It’s a bit of a sacrifice to hand over $15-$25 per lesson every week to learn an instrument! Not to mention the driving and waiting times! But it’s still a very worthwhile investment in the life of a child.
How many times have you heard an adult say something along the lines of, “I really wish my mom would have made me stick with piano!’
At times it may not be easy to keep a child motivated, but here are some of the payoffs for keeping it going:
It’s a good discipline to learn music. It helps students develop emotionally, socially, and intellectually. It’s proven to help relax and focus. Rhythms are all mathematical and there is a ton of benefit to learning to read!
Sports also offer this experience to some degree, but there’s nothing quite like playing with a group of people who all are going the same direction, creating music together. It requires skill, competence and connection.
There are many ways to build confidence, but knowing a musical instrument, and becoming good at it, really opens doors that otherwise would not be open.
It builds creativity in the mind of kids. For those kids who naturally lean toward music, it fosters the creativity they already have going. For those children for whom music isn’t something natural for them, it allows them to experience and learn about creativity in this way. Even if they don’t stick with it as adults, there are lifelong benefits of developing the creative muscle.
LIFE LONG ENGAGEMENT
Unlike some other childhood hobbies, there are countless opportunities to participate in music as adults – both as a hobby or profession.
I learned drums through the school band. I learned the guitar from my dad. I took piano lessons for about half a year and still love to play, but mostly play from chords. Because of playing guitar, I was able to pick up the bass – I probably play bass like a guitar player. All these things combined allowed me to not only enjoy music as a hobby but by the end of high school propelled me into a world where I still serve on a daily basis and by the grace of God have been able to also make a living. It’s really fun!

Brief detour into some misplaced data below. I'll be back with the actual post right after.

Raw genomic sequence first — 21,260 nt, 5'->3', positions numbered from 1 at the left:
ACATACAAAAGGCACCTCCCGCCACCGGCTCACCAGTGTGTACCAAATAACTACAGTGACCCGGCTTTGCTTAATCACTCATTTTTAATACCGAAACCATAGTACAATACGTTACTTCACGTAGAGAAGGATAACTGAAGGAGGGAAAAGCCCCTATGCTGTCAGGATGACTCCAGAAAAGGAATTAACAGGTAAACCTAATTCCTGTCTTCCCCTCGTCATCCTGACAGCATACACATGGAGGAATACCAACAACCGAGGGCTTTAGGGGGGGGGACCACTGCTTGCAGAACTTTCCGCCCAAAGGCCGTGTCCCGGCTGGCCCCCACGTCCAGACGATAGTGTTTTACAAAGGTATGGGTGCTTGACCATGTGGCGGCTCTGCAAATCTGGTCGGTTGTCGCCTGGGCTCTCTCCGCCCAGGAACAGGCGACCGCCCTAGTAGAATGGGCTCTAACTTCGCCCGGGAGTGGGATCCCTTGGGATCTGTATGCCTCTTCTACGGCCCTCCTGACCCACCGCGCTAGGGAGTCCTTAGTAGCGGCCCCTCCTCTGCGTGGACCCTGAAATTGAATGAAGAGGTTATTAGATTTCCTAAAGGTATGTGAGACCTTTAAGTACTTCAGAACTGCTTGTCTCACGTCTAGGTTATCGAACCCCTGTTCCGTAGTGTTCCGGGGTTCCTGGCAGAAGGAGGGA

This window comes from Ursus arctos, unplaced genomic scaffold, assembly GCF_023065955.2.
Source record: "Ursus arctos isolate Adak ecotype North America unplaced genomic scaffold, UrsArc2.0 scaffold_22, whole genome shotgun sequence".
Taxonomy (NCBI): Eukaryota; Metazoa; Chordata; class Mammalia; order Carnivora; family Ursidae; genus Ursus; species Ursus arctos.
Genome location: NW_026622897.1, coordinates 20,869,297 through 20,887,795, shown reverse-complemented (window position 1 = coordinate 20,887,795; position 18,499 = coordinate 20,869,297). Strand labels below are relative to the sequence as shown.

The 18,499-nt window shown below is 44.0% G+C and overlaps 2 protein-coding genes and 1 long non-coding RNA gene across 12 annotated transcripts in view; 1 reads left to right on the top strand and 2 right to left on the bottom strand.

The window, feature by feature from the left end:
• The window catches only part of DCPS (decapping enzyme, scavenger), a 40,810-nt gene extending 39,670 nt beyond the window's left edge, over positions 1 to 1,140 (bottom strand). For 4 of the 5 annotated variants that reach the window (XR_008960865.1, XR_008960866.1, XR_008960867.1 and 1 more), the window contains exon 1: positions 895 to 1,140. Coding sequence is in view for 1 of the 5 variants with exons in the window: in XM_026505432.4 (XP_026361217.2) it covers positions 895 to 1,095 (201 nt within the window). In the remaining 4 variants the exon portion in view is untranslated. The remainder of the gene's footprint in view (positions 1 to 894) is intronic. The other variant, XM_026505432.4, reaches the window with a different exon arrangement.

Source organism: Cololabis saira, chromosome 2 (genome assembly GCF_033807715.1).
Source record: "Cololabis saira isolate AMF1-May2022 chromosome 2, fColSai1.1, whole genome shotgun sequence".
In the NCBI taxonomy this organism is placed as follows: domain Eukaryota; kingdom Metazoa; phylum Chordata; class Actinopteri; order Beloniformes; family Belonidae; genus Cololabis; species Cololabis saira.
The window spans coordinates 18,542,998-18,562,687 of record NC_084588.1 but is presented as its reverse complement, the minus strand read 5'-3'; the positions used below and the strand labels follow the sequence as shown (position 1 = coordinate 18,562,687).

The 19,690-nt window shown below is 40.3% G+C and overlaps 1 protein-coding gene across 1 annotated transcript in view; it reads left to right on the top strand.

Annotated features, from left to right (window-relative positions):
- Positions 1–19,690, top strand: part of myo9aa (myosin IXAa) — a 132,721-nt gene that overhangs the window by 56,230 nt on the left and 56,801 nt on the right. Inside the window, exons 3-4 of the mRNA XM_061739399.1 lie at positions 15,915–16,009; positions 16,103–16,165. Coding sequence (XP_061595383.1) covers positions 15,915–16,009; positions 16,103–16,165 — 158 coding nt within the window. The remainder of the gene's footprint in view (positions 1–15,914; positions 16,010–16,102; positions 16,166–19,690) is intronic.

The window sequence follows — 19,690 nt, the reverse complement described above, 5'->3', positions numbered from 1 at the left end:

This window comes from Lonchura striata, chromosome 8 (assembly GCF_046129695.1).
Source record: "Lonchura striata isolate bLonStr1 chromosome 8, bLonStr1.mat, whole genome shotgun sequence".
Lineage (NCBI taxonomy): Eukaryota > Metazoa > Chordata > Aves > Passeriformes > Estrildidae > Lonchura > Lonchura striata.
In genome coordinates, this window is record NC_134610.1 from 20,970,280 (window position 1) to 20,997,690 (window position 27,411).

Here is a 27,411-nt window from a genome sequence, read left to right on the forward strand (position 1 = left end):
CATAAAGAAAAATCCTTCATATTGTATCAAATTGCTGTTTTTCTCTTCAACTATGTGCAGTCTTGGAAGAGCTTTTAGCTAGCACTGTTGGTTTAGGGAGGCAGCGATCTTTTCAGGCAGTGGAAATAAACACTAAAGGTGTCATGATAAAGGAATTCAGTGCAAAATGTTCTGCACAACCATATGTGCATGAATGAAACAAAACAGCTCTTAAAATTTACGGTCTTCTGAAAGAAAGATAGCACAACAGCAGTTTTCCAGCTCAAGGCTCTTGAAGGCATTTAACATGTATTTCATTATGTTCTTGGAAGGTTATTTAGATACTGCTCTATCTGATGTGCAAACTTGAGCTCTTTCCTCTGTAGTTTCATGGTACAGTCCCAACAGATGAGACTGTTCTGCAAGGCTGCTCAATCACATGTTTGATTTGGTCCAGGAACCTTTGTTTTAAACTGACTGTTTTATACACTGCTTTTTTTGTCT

Because of these experiences, we have opened some of the same doors for our daughters through piano and violin lessons as well as other instruments around the house with which to tinker.
If private lessons are out of the question – find a way to incorporate music into your kids. Buy a $10 instrument at a garage sale and watch youtube videos. Look online and you can always find a piano for “free” if you’re willing to move it. We recently did a drum circle during a middle school conference and used Home Depot buckets! It was really fun. Join the band at school and borrow an instrument. There are ways to bring music about and it will be a help to any child!